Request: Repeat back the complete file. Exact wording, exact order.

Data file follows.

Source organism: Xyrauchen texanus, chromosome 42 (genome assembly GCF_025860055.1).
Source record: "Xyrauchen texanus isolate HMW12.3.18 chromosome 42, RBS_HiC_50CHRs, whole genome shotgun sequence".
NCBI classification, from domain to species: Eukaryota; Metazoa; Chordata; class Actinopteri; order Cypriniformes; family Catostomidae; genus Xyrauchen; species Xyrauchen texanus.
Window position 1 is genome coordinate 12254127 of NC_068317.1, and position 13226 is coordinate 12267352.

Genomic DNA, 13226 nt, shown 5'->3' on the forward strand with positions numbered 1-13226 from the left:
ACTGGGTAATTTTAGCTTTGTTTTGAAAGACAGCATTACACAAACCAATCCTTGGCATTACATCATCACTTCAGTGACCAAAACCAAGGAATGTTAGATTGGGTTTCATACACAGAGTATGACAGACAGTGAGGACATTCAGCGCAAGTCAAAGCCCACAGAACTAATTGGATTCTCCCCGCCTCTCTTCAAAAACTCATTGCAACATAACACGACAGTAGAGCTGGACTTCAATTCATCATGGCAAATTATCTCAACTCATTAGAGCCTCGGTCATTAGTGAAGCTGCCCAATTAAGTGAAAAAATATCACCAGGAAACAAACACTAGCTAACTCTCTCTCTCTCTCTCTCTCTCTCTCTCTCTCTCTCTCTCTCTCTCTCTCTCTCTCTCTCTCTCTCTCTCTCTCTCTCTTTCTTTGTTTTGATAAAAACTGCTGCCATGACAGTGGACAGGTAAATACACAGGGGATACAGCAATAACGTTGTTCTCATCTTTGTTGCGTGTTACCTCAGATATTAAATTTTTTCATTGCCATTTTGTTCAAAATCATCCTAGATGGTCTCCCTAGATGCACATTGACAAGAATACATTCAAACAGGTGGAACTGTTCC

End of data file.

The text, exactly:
Source organism: Xyrauchen texanus, chromosome 42 (genome assembly GCF_025860055.1).
Source record: "Xyrauchen texanus isolate HMW12.3.18 chromosome 42, RBS_HiC_50CHRs, whole genome shotgun sequence".
NCBI classification, from domain to species: Eukaryota; Metazoa; Chordata; class Actinopteri; order Cypriniformes; family Catostomidae; genus Xyrauchen; species Xyrauchen texanus.
Window position 1 is genome coordinate 12254127 of NC_068317.1, and position 13226 is coordinate 12267352.

Genomic DNA, 13226 nt, shown 5'->3' on the forward strand with positions numbered 1-13226 from the left:
ACTGGGTAATTTTAGCTTTGTTTTGAAAGACAGCATTACACAAACCAATCCTTGGCATTACATCATCACTTCAGTGACCAAAACCAAGGAATGTTAGATTGGGTTTCATACACAGAGTATGACAGACAGTGAGGACATTCAGCGCAAGTCAAAGCCCACAGAACTAATTGGATTCTCCCCGCCTCTCTTCAAAAACTCATTGCAACATAACACGACAGTAGAGCTGGACTTCAATTCATCATGGCAAATTATCTCAACTCATTAGAGCCTCGGTCATTAGTGAAGCTGCCCAATTAAGTGAAAAAATATCACCAGGAAACAAACACTAGCTAACTCTCTCTCTCTCTCTCTCTCTCTCTCTCTCTCTCTCTCTCTCTCTCTCTCTCTCTCTCTCTCTCTCTCTCTCTCTCTCTTTCTTTGTTTTGATAAAAACTGCTGCCATGACAGTGGACAGGTAAATACACAGGGGATACAGCAATAACGTTGTTCTCATCTTTGTTGCGTGTTACCTCAGATATTAAATTTTTTCATTGCCATTTTGTTCAAAATCATCCTAGATGGTCTCCCTAGATGCACATTGACAAGAATACATTCAAACAGGTGGAACTGTTCC